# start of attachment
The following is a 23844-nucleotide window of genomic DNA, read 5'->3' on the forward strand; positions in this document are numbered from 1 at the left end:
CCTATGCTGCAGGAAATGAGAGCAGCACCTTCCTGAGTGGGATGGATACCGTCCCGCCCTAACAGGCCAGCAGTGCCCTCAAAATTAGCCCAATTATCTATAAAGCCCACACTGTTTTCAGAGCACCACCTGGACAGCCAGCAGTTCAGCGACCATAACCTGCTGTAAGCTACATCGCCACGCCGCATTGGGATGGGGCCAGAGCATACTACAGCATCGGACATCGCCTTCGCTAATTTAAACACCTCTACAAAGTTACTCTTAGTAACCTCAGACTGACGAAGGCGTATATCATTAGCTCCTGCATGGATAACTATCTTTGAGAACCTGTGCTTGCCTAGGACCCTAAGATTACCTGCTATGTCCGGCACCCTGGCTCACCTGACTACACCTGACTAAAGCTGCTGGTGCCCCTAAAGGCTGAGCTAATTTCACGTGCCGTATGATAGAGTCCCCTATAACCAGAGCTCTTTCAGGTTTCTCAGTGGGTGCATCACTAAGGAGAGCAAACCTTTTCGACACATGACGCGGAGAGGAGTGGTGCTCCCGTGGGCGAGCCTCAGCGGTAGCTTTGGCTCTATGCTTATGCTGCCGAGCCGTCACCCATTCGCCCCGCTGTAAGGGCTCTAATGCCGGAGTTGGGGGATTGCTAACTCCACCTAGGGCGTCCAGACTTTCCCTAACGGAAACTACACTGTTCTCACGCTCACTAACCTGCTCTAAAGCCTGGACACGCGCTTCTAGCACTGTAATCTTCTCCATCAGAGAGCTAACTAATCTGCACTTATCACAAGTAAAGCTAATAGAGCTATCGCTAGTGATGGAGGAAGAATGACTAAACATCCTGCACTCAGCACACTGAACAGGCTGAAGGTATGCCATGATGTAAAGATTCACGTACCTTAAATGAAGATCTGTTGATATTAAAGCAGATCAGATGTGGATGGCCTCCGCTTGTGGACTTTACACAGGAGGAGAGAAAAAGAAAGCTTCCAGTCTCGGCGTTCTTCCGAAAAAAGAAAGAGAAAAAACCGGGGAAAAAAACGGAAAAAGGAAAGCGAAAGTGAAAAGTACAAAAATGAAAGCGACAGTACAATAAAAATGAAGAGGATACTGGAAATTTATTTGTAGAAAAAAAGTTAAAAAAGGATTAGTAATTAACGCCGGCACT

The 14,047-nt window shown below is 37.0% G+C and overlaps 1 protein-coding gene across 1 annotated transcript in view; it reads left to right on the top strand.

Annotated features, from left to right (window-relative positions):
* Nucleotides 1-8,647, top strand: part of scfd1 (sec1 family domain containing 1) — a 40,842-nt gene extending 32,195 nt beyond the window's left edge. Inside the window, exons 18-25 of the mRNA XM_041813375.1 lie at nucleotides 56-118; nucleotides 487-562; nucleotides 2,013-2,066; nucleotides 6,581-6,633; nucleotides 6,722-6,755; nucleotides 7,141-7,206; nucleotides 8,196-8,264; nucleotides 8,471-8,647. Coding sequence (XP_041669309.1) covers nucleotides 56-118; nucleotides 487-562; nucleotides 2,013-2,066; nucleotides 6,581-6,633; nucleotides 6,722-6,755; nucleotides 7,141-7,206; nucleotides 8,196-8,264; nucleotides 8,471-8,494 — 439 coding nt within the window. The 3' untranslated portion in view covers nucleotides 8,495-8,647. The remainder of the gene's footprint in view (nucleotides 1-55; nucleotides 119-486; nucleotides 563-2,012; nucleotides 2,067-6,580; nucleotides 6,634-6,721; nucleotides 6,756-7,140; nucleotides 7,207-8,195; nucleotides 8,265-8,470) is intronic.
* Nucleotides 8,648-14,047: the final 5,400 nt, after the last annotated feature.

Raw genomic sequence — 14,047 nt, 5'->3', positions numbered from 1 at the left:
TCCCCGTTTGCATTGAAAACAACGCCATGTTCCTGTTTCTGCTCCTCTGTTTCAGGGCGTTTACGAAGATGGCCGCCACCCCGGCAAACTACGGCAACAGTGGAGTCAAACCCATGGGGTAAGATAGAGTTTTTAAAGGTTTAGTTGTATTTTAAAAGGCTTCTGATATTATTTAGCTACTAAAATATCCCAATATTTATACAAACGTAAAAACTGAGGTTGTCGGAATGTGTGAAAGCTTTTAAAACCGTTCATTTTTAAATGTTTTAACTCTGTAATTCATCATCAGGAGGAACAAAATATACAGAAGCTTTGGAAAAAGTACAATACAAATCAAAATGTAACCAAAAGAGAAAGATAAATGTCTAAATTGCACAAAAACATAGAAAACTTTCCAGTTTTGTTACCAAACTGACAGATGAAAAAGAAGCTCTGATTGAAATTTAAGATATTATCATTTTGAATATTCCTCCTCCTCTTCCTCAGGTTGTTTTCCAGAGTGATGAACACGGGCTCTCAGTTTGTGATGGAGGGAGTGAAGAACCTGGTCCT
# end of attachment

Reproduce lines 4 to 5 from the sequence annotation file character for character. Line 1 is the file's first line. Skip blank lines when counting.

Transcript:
Annotated features, from left to right (window-relative positions):
* Nucleotides 1-8,647, top strand: part of scfd1 (sec1 family domain containing 1) — a 40,842-nt gene extending 32,195 nt beyond the window's left edge. Inside the window, exons 18-25 of the mRNA XM_041813375.1 lie at nucleotides 56-118; nucleotides 487-562; nucleotides 2,013-2,066; nucleotides 6,581-6,633; nucleotides 6,722-6,755; nucleotides 7,141-7,206; nucleotides 8,196-8,264; nucleotides 8,471-8,647. Coding sequence (XP_041669309.1) covers nucleotides 56-118; nucleotides 487-562; nucleotides 2,013-2,066; nucleotides 6,581-6,633; nucleotides 6,722-6,755; nucleotides 7,141-7,206; nucleotides 8,196-8,264; nucleotides 8,471-8,494 — 439 coding nt within the window. The 3' untranslated portion in view covers nucleotides 8,495-8,647. The remainder of the gene's footprint in view (nucleotides 1-55; nucleotides 119-486; nucleotides 563-2,012; nucleotides 2,067-6,580; nucleotides 6,634-6,721; nucleotides 6,756-7,140; nucleotides 7,207-8,195; nucleotides 8,265-8,470) is intronic.